The problems of democracy around the world

Although the democratic system remains popular, in the face of global challenges, from economic inequality to the climate crisis, young people’s faith in democracy is much weaker than older generations. According to a survey conducted in 30 countries, 57% of respondents aged 18 to 35 believe that democracy is better than any other form of government, and 42% support military rule. For comparison, 71% of respondents over 56 years of age favour democracy, and 20% consider the military regime to be the best system.

In Greece, the effects of this year’s floods, fires and the February train disaster raise questions about the competencies of state authorities, the central government and the state of Greek democracy. Greeks have a growing feeling that their state is failing, suffering from a lack of foresight, competence and honest management. Meanwhile, in Israel, all 15 Supreme Court judges are, for the first time in the country’s history, considering an amendment limiting their power to overturn decisions made by the government of Prime Minister Benjamin Netanyahu. According to the government’s reform critics, it undermines Israel’s democratic values and paves the way for authoritarian rule.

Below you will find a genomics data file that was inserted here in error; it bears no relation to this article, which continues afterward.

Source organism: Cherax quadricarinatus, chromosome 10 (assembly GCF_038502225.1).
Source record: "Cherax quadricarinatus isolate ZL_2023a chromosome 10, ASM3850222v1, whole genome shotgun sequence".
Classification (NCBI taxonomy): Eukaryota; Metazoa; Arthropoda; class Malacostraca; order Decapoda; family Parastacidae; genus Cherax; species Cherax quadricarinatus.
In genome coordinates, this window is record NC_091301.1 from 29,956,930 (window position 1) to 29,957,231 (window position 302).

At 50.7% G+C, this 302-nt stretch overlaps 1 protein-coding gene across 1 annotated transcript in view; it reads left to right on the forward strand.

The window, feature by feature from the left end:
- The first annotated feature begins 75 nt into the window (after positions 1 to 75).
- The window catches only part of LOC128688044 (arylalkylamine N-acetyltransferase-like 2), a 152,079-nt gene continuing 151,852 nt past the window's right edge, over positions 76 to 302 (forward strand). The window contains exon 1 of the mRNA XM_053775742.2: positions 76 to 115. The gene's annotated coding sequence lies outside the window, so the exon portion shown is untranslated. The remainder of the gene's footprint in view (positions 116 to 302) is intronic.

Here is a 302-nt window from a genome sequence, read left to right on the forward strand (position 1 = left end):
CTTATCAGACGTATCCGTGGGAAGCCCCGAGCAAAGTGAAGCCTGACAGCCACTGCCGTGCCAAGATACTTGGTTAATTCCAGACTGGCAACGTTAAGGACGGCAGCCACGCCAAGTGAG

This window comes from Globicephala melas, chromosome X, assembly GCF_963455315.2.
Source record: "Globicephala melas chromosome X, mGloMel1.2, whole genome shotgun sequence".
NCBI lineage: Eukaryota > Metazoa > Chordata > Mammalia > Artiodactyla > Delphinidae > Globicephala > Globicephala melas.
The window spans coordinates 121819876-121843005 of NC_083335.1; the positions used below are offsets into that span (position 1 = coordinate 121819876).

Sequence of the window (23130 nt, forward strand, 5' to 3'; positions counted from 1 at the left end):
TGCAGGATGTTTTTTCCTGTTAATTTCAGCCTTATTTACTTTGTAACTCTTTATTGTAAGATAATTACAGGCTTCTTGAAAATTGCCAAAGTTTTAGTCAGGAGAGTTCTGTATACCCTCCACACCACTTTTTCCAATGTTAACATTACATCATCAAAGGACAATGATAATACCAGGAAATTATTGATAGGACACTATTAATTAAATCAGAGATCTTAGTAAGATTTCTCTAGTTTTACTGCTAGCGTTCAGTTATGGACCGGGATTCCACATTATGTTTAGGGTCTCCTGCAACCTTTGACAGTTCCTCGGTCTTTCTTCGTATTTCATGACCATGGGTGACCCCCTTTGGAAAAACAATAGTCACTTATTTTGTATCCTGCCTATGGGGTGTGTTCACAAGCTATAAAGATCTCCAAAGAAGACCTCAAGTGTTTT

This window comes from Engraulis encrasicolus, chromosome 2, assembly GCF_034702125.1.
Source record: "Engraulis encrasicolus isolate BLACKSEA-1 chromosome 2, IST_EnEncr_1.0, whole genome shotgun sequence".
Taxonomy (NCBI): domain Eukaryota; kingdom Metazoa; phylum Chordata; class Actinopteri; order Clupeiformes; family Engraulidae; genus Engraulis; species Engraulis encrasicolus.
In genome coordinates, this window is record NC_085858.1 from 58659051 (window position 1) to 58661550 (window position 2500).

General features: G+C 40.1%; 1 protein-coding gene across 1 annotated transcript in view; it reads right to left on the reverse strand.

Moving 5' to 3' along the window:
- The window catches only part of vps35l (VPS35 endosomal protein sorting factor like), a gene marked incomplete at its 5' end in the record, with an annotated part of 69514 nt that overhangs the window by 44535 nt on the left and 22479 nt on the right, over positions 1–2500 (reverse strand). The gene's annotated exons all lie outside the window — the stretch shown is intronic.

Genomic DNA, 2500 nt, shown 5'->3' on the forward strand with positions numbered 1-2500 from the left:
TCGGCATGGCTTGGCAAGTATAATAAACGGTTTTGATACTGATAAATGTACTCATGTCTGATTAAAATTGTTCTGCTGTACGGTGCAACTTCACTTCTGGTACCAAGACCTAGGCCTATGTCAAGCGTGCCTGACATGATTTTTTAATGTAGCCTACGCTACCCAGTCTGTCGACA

Support for far-right parties is growing across Europe – they are now among the top three most popular political parties in almost half of the 27 EU member states. Two critical electoral tests will take place in Slovakia and Poland shortly. Nationalists are also on track to succeed in 2024 in Austria and Belgium. In Germany, the far-right AfD is the second-strongest party in polls.

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